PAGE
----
Character expressions include length, case conversion, comparison and extraction.
* type the l of "abc" the l of "abc" = 3.0 * type the upper of "abC" the upper of "abC" = "ABC" * type the first 3 characters of "abcde" the first 3 characters of "abcde" = "abc" * type 2 $fc "abcde" + "X" + 1 $lc "abcde" 2 $fc "abcde" + "X" + 1 $lc "abcde" = "abXe" * type "aaa" > "AAA" "aaa" > "AAA" = The False
Finally, the type of an expression can be found and run time evaluation performed.
* type the mode of 42, the mode of the true, the mode of "abc" the mode of 42 = 1.0 the mode of the true = 2.0 the mode of "abc" = 3.0 * type the value of "2*21" the value of "2*21" = 42.0
IF statement with an optional
ELSE clause. The
ELSE can be omitted but the punctuation is required.
* if 1 < 2, then type 'yes'; else type 'no' yes * if 1 > 2, type 'yes'; type 'no' no
For loops have a range or an increment and an optional clause to terminate.
* for i = 1 to 5: type i ** 2 i ** 2 = 1.0 i ** 2 = 4.0 i ** 2 = 9.0 i ** 2 = 16.0 i ** 2 = 25.0 * for i = 1 by 2 to 10: type i ** 2 i ** 2 = 1.0 i ** 2 = 9.0 i ** 2 = 25.0 i ** 2 = 49.0 i ** 2 = 81.0 * for i = 1 by 2 while i < 20: type i i = 1.0 i = 3.0 i = 5.0 i = 7.0 i = 9.0 i = 11.0 i = 13.0 i = 15.0 i = 17.0 i = 19.0
Lines entered that start with a number are treated as stored instructions, broken down by part and step, that can be run later. Here we define a program in part 1 consisting of four steps.
* 1.0 i = 5 * 1.1 type i * 1.2 i = i * i * 1.3 type i
This can then be run with
DO, which will execute all steps in a part.
* do part 1 i = 5.0 i = 25.0
Variables set in a program remain after execution is completed and it is possible to run a single step at a time.
* type i i = 25.0 * do step 1.2 * do step 1.3 i = 625.0
Steps can call other parts with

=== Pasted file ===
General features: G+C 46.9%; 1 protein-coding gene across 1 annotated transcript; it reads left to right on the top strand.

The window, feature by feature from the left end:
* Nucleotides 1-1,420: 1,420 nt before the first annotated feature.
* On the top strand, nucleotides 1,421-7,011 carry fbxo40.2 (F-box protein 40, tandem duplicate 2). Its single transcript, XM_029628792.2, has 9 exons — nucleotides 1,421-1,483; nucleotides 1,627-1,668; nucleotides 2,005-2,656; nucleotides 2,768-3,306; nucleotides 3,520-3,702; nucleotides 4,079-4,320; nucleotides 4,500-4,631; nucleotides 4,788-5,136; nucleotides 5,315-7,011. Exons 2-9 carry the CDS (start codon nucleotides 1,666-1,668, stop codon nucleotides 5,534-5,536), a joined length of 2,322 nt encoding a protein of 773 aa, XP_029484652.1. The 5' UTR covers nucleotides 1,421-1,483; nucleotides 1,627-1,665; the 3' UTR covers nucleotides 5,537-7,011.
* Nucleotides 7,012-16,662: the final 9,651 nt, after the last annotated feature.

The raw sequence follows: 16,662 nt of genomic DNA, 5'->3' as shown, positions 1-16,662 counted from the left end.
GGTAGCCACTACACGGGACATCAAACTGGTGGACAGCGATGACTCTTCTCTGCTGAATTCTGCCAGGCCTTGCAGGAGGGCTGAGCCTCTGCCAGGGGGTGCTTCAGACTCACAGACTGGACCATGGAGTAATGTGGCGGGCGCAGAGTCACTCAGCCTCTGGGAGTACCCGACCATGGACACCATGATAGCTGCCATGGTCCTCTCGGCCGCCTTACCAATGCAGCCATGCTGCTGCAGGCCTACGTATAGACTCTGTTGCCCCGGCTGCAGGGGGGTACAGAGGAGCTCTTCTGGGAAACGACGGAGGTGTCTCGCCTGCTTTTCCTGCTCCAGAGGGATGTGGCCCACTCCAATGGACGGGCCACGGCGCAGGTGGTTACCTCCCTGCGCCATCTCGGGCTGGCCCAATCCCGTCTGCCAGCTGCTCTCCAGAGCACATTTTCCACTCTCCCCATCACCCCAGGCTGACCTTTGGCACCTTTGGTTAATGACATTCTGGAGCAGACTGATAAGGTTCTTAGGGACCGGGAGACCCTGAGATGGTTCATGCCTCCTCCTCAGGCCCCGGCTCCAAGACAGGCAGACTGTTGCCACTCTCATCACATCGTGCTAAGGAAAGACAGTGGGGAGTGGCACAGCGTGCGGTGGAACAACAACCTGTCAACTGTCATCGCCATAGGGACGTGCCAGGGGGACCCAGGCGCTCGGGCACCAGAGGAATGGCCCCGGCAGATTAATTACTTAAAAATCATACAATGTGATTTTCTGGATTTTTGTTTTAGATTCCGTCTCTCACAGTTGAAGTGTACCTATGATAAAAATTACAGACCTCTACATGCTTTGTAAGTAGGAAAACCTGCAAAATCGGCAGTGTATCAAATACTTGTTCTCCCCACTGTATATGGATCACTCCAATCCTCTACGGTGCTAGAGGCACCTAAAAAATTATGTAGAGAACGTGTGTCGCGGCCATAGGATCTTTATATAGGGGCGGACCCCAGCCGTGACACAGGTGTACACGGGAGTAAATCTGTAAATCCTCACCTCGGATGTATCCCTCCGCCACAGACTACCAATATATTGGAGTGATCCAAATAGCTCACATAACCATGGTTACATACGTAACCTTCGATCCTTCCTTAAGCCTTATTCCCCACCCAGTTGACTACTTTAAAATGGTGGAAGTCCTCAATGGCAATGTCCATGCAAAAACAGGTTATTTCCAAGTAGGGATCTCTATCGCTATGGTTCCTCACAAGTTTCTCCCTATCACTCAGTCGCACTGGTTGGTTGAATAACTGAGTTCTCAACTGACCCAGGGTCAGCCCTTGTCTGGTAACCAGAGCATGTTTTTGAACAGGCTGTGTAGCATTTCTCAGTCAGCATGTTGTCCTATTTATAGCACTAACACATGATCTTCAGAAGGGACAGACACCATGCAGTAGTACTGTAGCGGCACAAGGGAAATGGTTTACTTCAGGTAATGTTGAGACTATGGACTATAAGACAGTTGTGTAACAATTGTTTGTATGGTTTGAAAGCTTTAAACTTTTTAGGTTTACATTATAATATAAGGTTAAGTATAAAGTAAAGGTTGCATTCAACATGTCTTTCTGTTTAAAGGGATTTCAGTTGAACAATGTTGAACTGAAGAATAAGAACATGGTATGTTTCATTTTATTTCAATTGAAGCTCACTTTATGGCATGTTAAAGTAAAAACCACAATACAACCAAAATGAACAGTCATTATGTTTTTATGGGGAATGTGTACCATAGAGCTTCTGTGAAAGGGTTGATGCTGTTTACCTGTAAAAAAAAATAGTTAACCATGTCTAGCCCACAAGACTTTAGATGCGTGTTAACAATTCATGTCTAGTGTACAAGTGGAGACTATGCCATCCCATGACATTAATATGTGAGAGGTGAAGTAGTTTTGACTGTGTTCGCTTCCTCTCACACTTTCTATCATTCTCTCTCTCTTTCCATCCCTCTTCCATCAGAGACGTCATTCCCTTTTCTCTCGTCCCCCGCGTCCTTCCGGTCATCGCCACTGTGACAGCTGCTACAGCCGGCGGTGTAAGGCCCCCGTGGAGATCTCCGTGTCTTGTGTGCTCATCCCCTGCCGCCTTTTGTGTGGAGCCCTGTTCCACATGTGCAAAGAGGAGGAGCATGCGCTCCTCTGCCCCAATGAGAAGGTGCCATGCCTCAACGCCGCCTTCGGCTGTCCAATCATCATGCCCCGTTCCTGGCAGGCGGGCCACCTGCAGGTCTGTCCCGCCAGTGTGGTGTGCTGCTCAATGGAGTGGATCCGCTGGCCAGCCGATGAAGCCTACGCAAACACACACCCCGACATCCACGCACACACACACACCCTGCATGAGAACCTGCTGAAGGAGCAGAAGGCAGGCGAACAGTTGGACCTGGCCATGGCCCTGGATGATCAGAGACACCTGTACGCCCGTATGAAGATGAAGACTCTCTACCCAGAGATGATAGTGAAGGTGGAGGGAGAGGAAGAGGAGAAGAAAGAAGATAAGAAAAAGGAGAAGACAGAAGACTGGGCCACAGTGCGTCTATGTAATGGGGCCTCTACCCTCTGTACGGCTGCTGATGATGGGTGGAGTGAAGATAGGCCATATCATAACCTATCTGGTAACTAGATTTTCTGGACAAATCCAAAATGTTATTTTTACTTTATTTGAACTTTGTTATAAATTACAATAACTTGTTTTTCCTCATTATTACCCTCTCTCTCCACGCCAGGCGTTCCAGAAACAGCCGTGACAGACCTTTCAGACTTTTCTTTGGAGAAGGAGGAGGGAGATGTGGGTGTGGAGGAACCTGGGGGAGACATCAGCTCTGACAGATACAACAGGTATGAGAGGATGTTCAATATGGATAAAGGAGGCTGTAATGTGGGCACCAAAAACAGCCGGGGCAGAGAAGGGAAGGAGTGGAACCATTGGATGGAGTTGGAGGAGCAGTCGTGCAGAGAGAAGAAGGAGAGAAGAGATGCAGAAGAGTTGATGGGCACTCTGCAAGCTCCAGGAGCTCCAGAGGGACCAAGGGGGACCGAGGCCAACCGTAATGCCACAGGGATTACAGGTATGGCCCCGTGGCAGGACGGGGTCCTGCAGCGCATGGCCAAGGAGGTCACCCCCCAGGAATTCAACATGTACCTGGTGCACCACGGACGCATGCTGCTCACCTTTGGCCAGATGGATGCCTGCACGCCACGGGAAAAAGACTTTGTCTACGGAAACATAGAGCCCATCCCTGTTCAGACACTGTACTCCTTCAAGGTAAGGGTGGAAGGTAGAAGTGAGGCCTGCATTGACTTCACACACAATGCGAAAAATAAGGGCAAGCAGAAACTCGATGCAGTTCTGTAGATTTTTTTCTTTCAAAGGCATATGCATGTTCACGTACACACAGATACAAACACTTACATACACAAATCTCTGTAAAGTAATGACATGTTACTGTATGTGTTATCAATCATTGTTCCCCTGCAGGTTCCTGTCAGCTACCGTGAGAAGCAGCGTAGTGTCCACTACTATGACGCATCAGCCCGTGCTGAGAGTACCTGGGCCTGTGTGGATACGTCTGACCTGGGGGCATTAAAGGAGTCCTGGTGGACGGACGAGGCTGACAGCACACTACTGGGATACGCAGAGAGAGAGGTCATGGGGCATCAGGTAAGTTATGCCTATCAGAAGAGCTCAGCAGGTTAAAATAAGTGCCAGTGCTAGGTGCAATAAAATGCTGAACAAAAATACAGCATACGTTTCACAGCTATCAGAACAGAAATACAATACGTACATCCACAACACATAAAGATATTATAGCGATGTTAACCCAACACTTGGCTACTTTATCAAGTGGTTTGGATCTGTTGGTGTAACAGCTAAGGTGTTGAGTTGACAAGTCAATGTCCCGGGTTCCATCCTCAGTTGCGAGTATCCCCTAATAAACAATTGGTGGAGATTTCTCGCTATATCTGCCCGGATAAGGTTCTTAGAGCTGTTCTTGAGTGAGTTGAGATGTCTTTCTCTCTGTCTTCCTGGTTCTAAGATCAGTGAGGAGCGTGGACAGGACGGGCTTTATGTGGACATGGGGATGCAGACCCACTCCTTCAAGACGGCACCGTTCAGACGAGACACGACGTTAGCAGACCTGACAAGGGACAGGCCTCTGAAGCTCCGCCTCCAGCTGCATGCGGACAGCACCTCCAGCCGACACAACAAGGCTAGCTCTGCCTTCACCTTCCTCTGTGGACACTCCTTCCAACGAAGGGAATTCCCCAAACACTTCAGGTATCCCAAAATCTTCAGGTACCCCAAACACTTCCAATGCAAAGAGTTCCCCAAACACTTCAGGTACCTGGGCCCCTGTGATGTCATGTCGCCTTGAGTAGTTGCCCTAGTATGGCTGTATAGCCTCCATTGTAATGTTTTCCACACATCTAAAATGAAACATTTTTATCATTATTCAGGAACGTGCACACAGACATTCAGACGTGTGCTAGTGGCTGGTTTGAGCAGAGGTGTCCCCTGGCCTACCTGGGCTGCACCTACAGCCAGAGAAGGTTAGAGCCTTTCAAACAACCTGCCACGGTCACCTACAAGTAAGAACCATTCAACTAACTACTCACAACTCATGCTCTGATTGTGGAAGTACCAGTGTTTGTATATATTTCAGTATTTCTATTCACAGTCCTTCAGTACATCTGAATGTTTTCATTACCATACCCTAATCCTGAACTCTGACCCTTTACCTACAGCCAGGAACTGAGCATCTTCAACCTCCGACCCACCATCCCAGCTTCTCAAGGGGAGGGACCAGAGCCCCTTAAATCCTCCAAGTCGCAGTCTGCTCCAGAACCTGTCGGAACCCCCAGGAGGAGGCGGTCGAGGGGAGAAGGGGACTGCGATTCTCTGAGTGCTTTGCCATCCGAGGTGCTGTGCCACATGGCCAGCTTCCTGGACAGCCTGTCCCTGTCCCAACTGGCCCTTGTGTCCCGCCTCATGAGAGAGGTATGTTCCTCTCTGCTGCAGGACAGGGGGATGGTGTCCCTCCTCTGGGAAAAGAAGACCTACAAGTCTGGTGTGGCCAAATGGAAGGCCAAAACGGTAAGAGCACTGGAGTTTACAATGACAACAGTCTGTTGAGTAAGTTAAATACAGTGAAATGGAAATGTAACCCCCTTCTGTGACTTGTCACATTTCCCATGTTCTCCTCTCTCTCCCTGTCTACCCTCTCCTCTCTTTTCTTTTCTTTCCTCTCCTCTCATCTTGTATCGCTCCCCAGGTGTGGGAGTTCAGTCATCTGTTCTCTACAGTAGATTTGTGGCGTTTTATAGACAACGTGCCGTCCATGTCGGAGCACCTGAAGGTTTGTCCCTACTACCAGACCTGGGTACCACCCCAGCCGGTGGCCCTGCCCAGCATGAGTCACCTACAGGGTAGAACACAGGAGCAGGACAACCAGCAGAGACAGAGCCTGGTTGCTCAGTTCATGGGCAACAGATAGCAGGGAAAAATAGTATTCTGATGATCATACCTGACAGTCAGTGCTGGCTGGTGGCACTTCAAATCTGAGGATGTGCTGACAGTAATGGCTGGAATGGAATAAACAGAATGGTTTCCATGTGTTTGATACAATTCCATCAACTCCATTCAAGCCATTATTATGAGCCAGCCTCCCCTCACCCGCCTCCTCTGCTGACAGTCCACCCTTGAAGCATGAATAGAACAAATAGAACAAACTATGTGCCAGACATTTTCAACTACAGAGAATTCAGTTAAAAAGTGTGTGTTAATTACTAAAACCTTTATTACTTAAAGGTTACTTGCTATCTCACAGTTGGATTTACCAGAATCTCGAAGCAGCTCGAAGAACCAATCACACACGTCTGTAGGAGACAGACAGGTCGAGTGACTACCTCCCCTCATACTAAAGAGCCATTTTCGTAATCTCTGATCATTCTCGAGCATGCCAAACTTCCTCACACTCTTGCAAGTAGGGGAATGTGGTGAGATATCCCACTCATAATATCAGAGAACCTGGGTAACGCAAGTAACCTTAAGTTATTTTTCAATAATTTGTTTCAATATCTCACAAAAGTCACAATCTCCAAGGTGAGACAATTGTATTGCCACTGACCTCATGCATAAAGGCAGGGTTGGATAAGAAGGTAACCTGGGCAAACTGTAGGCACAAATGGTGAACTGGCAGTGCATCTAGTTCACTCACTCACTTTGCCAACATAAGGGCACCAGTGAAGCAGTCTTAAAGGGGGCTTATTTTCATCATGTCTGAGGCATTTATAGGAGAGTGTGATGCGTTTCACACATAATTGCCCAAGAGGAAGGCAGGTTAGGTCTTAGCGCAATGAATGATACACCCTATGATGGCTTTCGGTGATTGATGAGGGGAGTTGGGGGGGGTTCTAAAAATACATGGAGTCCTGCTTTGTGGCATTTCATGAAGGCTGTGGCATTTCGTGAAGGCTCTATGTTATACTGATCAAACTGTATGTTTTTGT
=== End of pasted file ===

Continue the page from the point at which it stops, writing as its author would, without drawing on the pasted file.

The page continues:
DO: execution will resume after the part is finished. It's also possible to transfer execution with
TO which will not return.
DONE will return from the current part.
* type part 2, part 3 2.0 i = 3 2.1 do step 3 2.2 i = 5 2.3 do step 3 2.4 i = 7 2.5 to step 3 2.6 type 'not reached' 3.0 type i 3.1 done 3.2 type 'also not reached' * do part 2 i = 3.0 i = 5.0 i = 7.0
The above also shows it is possible to list out programs with
TYPE PART. You can see all entered parts with
TYPE ALL PARTS. With
TYPE ALL STUFF you will see all variables and parts defined.
DELETE can be used to remove a step or a variable definition.
I/O and system access
TYPE used to display variables. You can prompt for a value to be entered with
* delete part 1 * 1.0 demand i * 1.1 i = i * 10 * 1.2 type i * do part 1 i = ?_ 3 i = 30.0
There is also a formatting facility for input and output that is covered in the manual.
Programs can be saved to disk for future list with
SAVE. This takes a file name (which must already exist) and what to save. For example:
save as 'x.pil', all stuff
will save all parts and variables to
x.pil. File format is plain text so it can be edited outside of PIL if needed.
LOAD 'x.pil' will then load the file back into PIL.
The implementation of PIL on MTS includes access to system facilities such as file creation and device access. For example,
CREATE 'x.pil' will create a new file.
In the next post we'll see how to construct a larger PIL program.
MTS volume 12 has a complete reference to PIL as implemented on MTS.
If you can find a copy of the book 'History of Programming Languages', edited by Richard Wexelblat, this has a great section about JOSS talking about its design principles.